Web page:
In the wake of the COVID-19 pandemic, there were calls in Texas and in Congress to dramatically expand mail-in balloting on the claim that traditional voting in-person represented a threat to health. However, calls to expand mail-in voting predated the viral outbreak and were largely made by the same people and groups.
Voting by mail lacks the protections that voting in person provides. This stems from issues starting with a lack of identification requirements at registration of the voter and the resulting inaccuracies in the voter rolls. Consequently, ballots can be misdelivered, lost and the mail-in ballot application can be completed by others. This sometimes is done with false information. The inaccurate voter rolls can then create a scenario where ballots are erroneously sent to felons, deceased people, and other ineligible voters. In some cases, large scale fraud can take place where gifts of food or alcohol, voter intimidation, or deception can be used by a professional ballot harvester to change a vote. Finally, a mail-in ballot is prone to errors and at risk of being invalidated by election personnel during the vote tabulation process.
Voting by mail requires none of the seven (7) accepted forms of ID required for in person voting. Further, Texas elections officials cannot question a voter who claims a disability to vote by mail. But law enforcement can pursue charges against those who lie on the vote by mail application, whether they are illegal ballot harvesters or individual voters.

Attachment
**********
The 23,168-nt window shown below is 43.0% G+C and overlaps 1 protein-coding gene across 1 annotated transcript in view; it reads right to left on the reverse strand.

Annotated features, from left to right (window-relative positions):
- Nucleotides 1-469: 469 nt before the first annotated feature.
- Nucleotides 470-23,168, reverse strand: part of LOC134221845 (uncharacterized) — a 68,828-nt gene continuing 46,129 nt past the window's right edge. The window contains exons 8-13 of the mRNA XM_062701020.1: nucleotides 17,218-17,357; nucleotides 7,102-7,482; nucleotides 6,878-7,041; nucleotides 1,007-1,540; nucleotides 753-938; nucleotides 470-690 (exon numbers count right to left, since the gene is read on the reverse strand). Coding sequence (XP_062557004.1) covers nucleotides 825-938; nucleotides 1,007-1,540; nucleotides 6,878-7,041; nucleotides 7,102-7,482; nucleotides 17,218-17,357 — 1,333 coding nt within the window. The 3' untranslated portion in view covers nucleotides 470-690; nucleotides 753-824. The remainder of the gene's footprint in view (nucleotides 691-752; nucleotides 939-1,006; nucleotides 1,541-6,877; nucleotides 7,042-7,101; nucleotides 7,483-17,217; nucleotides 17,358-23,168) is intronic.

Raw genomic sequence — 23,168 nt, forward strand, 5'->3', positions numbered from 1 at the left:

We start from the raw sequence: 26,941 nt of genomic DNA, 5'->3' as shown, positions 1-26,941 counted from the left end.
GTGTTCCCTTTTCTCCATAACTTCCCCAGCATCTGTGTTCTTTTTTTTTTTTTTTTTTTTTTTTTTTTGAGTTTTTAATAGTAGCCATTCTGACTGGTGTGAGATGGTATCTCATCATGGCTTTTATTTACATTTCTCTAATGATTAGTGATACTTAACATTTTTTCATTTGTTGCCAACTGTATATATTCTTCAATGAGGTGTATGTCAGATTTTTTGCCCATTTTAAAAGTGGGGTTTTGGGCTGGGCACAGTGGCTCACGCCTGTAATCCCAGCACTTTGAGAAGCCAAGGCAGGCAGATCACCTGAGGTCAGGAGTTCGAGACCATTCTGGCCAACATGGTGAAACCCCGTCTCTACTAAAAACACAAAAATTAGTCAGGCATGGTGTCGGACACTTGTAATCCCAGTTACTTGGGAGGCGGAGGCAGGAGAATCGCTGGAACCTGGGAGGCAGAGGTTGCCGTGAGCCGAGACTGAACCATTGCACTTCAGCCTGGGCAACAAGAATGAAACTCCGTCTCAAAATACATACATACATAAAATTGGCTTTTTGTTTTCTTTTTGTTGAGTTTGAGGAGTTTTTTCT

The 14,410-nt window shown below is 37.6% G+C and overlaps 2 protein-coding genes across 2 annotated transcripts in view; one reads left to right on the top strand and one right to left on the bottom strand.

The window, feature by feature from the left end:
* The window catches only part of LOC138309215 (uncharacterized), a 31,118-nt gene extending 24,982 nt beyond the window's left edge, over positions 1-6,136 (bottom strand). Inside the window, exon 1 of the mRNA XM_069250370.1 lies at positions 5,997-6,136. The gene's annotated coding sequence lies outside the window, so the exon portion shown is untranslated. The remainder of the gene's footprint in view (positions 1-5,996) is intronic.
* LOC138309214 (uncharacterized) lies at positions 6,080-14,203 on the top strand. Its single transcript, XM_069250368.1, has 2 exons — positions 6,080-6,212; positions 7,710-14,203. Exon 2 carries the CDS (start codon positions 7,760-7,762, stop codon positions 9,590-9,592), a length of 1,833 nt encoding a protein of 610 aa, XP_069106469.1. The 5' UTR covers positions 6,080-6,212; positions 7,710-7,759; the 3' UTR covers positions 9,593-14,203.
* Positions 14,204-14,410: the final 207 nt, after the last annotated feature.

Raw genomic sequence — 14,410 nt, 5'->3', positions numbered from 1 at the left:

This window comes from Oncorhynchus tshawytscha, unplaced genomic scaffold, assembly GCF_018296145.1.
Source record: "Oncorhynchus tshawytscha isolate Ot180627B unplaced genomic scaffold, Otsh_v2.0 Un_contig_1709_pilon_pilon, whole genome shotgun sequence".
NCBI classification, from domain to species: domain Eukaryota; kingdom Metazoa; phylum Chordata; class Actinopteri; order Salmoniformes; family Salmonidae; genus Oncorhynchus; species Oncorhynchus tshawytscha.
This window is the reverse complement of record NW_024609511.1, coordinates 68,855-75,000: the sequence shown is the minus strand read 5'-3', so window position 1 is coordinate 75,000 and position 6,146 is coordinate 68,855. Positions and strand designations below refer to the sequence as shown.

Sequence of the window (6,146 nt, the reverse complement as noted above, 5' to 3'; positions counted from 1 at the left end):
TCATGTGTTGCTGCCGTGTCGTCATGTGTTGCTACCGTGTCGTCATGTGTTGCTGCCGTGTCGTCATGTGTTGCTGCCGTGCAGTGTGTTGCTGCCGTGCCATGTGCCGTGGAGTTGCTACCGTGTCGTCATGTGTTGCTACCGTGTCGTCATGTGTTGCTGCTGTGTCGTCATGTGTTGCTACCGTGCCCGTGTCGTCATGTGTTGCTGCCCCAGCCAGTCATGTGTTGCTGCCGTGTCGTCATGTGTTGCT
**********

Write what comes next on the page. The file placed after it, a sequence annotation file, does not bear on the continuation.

In the 2017 special session of the Texas Legislature, lawmakers were concerned enough by illegal ballot harvesting that they passed SB 5. The law, in effect for the 2018 and subsequent election cycles, tightened mail-in ballot rules and increased criminal penalties for ballot fraud. However more remains to be addressed and the desired deterrent effect may not have materialized.
During the increased national discussion about mail-in balloting in 2020, advocates have asserted that mail-in balloting is safe, secure, and free of fraud. Ironically, at the same time these claims were being made, there have been numerous stories in places such as NJ, NV, and WV indicating otherwise, including 75 cases being investigated currently by the TX AG.
- Mail-in ballots should be treated with the same legal protections as ballots cast at a polling location, including requiring some form of unique voter identification verification on the envelope, options such as a driver’s license number or the last 4 digits of the Social Security number or information one of the seven (7) acceptable forms of identification (or a modified Reasonable Impediment Declaration) required for in person voting could be sufficient.
- Penalties for marking false information for more than one mail-in ballot application should be enhanced.
- A clear definition and verification process of a “disability” that prevents a voter from accessing a polling place should be crafted and stated on the mail-in ballot application.